Three Quick Ways to Make Networking Part of Your Routine

If you've been following along, we've talked about how to be a giver when networking, how to not overextend yourself while being a giver, and how to leverage being a panelist - this month I want to touch on how to fit all this networking into your already busy schedule.

You’ve heard it hundreds of times: You need to network! If you want to build your client base, get referrals, establish your brand and be a better lawyer, networking is required. But when you’re already busting your tail to bill 1,800 (or more) hours per year, and striving to be involved in your community, stay somewhat healthy, and maintain your personal relationships, networking often falls to the bottom of the list.

Here are three easy ways to make networking part of your routine, so it no longer has to be another dreaded item to check off the list.

1. Change your mindset. This one is a biggie. You want to approach the people you are already interacting with as opportunities to build networking relationships. Say hello to the person in the elevator with you, strike up a conversation with another parent at your kid’s basketball game, make a friend at the gym. It may sound insignificant, but one of the biggest mistakes people make when networking is turning it into something much harder than it is. Just start connecting with the people already around you!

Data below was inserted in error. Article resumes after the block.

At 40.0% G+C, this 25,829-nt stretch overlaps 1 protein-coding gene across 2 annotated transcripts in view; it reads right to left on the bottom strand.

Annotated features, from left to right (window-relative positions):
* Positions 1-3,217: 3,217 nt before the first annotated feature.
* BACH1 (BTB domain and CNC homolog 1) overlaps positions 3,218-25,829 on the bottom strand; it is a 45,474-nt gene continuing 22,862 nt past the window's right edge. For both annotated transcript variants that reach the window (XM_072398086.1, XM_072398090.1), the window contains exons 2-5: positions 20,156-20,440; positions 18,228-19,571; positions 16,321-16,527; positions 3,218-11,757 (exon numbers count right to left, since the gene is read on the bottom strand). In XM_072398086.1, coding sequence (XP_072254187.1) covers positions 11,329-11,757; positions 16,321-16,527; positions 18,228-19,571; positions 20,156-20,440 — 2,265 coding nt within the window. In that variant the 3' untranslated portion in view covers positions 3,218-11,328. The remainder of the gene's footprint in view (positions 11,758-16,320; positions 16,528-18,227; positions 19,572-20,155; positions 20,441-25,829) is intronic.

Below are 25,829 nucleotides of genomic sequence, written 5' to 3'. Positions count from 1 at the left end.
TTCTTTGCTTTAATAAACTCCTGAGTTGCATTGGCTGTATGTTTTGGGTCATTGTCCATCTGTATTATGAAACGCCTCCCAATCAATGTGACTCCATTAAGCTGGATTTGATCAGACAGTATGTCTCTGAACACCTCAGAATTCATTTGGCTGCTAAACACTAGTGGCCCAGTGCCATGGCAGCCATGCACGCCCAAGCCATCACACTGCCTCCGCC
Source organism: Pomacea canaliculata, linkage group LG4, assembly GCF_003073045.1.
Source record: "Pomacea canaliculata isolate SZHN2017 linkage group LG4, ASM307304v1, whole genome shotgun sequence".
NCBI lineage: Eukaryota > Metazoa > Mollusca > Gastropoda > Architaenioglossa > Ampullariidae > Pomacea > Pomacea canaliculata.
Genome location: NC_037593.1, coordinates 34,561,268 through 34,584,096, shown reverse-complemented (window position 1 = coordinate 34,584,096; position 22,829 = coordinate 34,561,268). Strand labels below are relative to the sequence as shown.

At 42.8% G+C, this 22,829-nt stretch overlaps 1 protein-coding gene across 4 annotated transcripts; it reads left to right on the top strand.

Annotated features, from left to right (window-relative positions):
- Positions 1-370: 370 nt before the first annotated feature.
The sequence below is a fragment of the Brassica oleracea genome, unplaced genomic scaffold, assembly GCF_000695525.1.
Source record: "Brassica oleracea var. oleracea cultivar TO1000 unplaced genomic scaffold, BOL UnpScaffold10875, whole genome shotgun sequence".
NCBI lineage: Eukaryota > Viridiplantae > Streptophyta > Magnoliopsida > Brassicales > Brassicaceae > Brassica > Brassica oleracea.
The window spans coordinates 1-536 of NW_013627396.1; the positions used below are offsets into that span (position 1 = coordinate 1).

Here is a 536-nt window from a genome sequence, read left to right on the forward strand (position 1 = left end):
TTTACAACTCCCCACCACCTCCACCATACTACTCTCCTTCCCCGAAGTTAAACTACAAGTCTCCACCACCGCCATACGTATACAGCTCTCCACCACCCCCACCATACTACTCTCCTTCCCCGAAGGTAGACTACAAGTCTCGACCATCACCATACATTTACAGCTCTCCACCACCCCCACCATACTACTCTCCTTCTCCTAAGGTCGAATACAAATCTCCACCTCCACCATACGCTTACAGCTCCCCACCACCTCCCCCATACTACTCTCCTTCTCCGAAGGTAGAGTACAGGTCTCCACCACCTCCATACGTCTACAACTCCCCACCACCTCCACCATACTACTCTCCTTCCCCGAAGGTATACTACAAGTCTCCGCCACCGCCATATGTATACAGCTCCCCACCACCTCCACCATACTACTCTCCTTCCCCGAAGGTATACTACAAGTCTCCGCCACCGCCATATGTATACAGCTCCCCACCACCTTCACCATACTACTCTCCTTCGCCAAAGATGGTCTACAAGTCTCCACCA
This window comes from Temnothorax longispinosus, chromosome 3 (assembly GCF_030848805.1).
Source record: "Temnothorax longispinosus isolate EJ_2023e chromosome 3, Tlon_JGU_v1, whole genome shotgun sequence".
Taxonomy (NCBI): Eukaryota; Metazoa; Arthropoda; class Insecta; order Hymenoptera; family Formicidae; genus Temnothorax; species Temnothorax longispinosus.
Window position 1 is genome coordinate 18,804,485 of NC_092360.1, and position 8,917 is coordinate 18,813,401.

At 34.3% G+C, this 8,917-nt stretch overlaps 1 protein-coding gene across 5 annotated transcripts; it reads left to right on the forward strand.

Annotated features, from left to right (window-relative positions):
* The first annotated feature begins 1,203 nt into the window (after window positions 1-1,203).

2. Do what works best for you. Would 10 minutes a day or an hour once a week be best right now? Think about your current routine and what makes the most sense. Often we feel like we have to do what’s working for someone else because we think that’s our only option.  That’s the first way to turn yourself off from a task! Instead, think of the easiest way to build networking into your day — and build a plan around that.

3. Schedule it. Don’t forget to build networking into your calendar just like you would any other important item. Schedule a recurring appointment to write thank-you notes, to scour publications for articles your contacts might like, or to look for ways to congratulate colleagues on their accomplishments. Spend the allotted time focusing on these tasks, just as you would anything else on your appointments list.


(This article was first published on Attorney at Work.)

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